Story with mountains. Part Two

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The legendary picture by Heinz Zak, 1993. Carolynn Marie "Lynn" Hill, the route “The Nose” on El Captain, the first free ascent

We continue to tell you about female ascents.

Part Two

In which women finally get proper attention and get rid of criticism and censure!

By Hanna Aleksandronets

Molly Higgins and Barb Eastman. Photo: Cruxcrush.wordpress.com

Let’s go to North America. In 1977, Molly Higgins and Barb Eastman made the first all-female ascent of the legendary “The Nose”, El Captain (VI 5.13с A2).

In 1978 first female climbers joined to the Swiss Mountaineering Club. Also, in 1978, the female team led by Erlin Blum climbed Annapurna. It was the first female eight-thousander expedition. Erlin Blum was a traveler, a writer, a photographer, she has a PhD in Biological Sciences. She was keen on biochemistry. It’s a fascinating story about an outstanding athlete, who inspires other to implement audacious projects.

Annapurna Avalanche. Photo: archive Erlin Blum/Arleneblum.com

The 1980s brought a new spin: competitions and climbing gyms. In 1985, the first SportRoccia event was held in Bardonecchia, Italy (it later became the Rock Master comp). The well-known climber Catherine Destivelle took the first place. A year later, Lynn Hill learned about the competition while she was in France, and returned to enter. She took the second place.

Catherine Destivelle Free Soloing Devils Tower, Wyoming, 1991. Photo: Picquaint.tumblr.com

Catherine demonstrated phenomenal results not only during rock climbing competitions, in 1992, she became the first woman to complete a solo ascent of the Eiger’s north face. She completed the climb in 15 hours.

While Catherine was setting records in Europe, Lynn Hill became the most famous American star. Her name was widely known among the general public. Hill’s passion for the sport and progression through the most difficult grades landed her on talk shows, and made her a crowd favorite at competitions. She had come to Yosemite Valley in 1978 as a 17-year-old, and quickly gained respect among alpinists. She found a climbing partner in Mari Gingery, and in 1979, they both completed the first female ascent of “The Shield” (V 5.8 A3) on El Captain over six days.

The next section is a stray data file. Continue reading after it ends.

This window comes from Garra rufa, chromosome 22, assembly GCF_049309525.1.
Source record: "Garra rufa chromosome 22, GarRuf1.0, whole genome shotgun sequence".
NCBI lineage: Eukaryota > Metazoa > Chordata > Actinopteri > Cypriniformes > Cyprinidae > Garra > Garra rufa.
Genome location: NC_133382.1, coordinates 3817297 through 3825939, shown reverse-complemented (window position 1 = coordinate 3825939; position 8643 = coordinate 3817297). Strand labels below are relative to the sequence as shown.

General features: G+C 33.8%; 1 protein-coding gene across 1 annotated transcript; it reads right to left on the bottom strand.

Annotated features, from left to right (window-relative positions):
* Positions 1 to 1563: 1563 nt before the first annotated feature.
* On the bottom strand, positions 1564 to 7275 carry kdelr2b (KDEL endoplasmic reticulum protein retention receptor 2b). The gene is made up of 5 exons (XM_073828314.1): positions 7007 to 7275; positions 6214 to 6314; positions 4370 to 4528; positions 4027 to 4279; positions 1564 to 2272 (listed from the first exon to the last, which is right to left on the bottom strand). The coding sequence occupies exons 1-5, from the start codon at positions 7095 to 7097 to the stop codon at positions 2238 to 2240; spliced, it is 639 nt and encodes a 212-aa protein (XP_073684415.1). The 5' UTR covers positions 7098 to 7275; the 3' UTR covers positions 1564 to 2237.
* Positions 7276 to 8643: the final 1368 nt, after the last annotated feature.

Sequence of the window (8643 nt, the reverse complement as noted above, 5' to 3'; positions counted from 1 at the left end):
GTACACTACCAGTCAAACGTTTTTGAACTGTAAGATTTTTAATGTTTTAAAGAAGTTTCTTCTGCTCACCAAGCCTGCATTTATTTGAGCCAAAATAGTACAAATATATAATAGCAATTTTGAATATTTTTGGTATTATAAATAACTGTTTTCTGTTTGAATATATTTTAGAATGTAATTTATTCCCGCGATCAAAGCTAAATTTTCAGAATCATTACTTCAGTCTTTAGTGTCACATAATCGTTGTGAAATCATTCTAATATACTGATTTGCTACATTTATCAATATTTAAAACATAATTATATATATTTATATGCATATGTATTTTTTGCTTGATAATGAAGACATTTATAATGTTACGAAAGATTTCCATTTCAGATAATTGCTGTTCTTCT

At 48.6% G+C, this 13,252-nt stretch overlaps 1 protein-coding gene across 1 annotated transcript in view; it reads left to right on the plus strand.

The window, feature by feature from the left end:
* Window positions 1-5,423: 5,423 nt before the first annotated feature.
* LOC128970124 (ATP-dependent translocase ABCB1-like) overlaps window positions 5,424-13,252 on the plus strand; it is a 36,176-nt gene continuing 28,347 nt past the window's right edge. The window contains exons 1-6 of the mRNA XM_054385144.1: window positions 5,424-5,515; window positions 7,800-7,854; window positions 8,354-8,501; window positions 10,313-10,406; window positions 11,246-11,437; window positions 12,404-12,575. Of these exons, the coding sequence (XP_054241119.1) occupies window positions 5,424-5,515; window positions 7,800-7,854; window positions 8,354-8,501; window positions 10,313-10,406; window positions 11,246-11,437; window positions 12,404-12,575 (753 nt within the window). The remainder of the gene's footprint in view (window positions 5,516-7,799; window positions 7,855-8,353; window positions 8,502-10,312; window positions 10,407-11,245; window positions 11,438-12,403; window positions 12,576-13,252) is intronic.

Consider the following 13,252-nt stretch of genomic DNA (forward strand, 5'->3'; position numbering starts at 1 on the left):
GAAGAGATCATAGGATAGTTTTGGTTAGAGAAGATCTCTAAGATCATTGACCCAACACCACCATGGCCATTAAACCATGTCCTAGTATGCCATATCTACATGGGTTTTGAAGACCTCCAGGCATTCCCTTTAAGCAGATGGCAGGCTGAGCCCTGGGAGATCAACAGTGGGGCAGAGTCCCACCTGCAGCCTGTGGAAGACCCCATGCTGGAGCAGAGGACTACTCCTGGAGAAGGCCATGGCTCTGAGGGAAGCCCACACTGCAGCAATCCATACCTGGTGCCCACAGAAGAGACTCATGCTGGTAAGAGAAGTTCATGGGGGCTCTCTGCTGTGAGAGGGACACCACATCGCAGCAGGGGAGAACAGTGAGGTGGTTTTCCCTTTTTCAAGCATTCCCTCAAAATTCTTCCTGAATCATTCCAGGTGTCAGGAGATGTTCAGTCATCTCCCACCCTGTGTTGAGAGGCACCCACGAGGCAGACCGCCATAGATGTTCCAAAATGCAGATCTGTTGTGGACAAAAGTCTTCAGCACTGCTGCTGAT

Lynn Hill. Photo: Dean Fidelman/Stonemaster Press

Hill has many other noteworthy firsts, in particular, in 1990, she became the first woman to redpoint 5.14a, completed the route “Masse Critique” in France.

However, the most significant event in female mountaineering history of the last century was Lynn’s free ascent of “The Nose”, in 1993, together with her partner, Brooke Sandahl. They both completed the route over four days. The next year, Hill set a new record, completed the route over 23 hours.

Mayan Smith Gobat, Еl Captain, The Nose. Photo © John Dickey / Adidas Collection

By the way, The Nose, the most famous big wall in the world, was first ascended in 1958 after 47 days on El Capitan by Warren Harding, Wayne Merry and George Whitmore. The speed climbing record for the Nose has changed hands several times in the past few years. The sub two hour and current record of 1 hour 58 minutes was set in 2018, by Alex Honnold and Tommy Caldwell. Girls have their own records, and heroines. On the 31st of October, 2014, Mayan Smith-Gobat and Libby Sauter completed the Nose over 4 hours 43 minutes!!! (There is also the list of individual climbing records.)

Robyn Erbesfield-Raboutou in the ’80s. Photo: Robyn Erbesfield-Raboutou archive

Let’s leave high mountains, and let’s go to the gym. We have already mentioned Lynn and Destivelle, however, it is worth mentioning that Robyn Erbesfield-Raboutou is also an American star. She won four World Cups in a row. She also won every competition she entered in 1993, as well as the gold medal during the World Cup! In 2012, she climbed 8c (5.14b) with the ascent of Welcome to Tijuana (Rodellar, Spain), when she was 49 years old.

The number of competitions and climbing gyms has increased, as well as the number of female athletes, interested in climbing.

In the USSR, women also have gained their place in the rock sun. In 1988, the USSR Mountaineering Federation organized the first mountaineering championship among female teams. Four groups participated in the championship, they completed routes 5A. Four championships had been conducted, before the USSR was disintegrated. The plan to conquer the mountain Shishapangma by the women’s national team ended in a fiasco. Though…

High Altitude Mountaineering Is Woman’s Business

Women practiced their rock climbing and technical mountaineering skills, as well as their high level / high altitude alpinism skills.

Wanda Rutkiewicz. Photo: press materials